Team sports are dying in the very country that is obsessed with them

Field of dreams.
Field of dreams.
Image: Reuters/Toby Melville
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If you travel to the soccer fields of suburban New Jersey every weekend, or spend Friday nights under the lights of a Texas high school football stadium, you are probably under the impression that team sports in America are thriving.

You are wrong.

Participation in youth team sports (ages 6-17) is down 9.3% over the last five years, a combination of a 3.7% drop in the number of kids playing on teams and a 5.9% decline in the average number of sports played by each child, according to the Sports and Fitness Industry Association (SFIA).

“Something about the American sports experience is not working as well as it should be,” Tom Cove, SFIA’s president and CEO, tells Quartz. “It’s too elite, too competitive and it’s becoming too costly.”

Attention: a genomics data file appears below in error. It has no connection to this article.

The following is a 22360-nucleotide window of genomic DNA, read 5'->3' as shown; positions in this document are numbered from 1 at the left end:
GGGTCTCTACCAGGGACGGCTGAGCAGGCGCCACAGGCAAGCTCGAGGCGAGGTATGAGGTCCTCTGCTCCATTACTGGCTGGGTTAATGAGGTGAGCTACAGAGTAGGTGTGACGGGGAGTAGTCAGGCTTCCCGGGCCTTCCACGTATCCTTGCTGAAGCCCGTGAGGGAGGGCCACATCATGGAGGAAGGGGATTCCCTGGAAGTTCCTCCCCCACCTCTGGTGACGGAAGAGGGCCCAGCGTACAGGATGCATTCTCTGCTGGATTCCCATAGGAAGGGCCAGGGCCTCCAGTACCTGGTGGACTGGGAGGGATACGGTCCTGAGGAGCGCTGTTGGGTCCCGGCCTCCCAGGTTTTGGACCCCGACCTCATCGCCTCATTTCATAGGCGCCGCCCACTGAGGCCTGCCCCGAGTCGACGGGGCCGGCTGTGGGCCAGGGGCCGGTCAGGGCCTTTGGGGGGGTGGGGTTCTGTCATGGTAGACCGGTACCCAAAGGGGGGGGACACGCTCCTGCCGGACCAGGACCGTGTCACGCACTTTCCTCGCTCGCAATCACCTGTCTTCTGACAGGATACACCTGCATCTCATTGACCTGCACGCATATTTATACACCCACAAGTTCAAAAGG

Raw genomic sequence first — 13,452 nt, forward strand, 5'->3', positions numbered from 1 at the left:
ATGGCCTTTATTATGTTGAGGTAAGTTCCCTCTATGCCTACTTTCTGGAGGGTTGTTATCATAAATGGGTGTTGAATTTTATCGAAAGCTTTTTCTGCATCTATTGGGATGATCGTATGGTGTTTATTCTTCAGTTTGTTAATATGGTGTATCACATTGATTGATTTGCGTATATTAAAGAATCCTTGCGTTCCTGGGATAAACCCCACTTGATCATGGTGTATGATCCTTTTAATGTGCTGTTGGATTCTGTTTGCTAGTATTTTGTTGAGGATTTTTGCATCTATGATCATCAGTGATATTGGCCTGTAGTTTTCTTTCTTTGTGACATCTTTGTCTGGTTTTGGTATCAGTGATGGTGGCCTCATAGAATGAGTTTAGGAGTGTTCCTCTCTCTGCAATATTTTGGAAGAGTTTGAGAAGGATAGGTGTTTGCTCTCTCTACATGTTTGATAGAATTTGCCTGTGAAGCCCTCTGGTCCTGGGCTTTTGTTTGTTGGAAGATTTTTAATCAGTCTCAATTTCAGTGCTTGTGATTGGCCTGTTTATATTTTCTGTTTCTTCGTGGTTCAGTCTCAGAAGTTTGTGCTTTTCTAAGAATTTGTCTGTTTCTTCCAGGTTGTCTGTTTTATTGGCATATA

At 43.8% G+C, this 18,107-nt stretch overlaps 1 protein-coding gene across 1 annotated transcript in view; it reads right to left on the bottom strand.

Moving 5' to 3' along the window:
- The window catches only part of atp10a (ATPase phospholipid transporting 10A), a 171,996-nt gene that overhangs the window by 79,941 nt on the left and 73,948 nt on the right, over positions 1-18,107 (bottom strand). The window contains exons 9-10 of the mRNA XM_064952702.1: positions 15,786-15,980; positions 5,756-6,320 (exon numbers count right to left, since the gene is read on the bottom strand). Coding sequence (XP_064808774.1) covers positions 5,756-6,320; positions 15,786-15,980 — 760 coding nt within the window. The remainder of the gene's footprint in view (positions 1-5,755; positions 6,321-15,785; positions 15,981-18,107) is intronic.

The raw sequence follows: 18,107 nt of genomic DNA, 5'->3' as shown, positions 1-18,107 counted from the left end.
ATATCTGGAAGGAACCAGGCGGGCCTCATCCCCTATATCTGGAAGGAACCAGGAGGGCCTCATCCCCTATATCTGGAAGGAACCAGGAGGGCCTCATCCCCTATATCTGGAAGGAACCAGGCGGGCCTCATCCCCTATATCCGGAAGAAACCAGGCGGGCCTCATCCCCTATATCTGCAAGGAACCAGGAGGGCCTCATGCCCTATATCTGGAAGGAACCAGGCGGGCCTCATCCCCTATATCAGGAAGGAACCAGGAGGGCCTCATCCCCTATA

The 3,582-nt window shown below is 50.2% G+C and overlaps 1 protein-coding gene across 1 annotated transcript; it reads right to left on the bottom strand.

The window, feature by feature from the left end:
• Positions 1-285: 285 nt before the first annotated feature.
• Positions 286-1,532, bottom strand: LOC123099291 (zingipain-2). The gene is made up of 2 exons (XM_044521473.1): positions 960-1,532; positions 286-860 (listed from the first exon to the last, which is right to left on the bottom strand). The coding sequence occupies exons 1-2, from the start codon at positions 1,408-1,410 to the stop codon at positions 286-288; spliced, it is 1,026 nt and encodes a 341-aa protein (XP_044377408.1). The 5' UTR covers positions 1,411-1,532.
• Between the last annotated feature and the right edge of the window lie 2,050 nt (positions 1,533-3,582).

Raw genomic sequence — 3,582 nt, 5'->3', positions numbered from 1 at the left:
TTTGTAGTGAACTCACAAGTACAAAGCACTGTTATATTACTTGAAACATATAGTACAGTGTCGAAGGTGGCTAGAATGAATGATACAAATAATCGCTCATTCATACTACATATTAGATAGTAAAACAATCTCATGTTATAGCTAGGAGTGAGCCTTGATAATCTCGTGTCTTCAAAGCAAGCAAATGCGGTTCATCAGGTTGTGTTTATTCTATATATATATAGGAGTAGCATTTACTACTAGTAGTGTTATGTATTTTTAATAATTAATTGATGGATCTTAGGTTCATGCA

Of the 22 team sports tracked by the association, 15 had fewer players in 2014 than in 2009, including touch football, tackle football, court volleyball, basketball, outdoor soccer.

That fewer kids are accessing the all-American experience of playing on a local Little League team is perhaps a bit troubling. What’s more alarming is that nearly 20% of kids are now inactive, a figure that has been rising steadily for years. And it’s not just the kids: Both the number of kids and the number of adults who report having done none of the 100 activities listed by the SFIA has gone up for each of the last seven years and now represents 28% of the population, the industry group says.

If this sounds unfamiliar to you, it might be because you have a 10-year-old playing soccer three seasons a year, traveling every weekend, working with various coaches and trainers, and playing at a level never before imagined for 10-year-old children.

Which is part of the problem.

The specialization trend

Like a lot of things these days, the fall-off in team sports participation seem to come down to two main factors: skill gaps and income gaps.

The former is rooted in trends that favor specialization in a specific sport, even at a young age.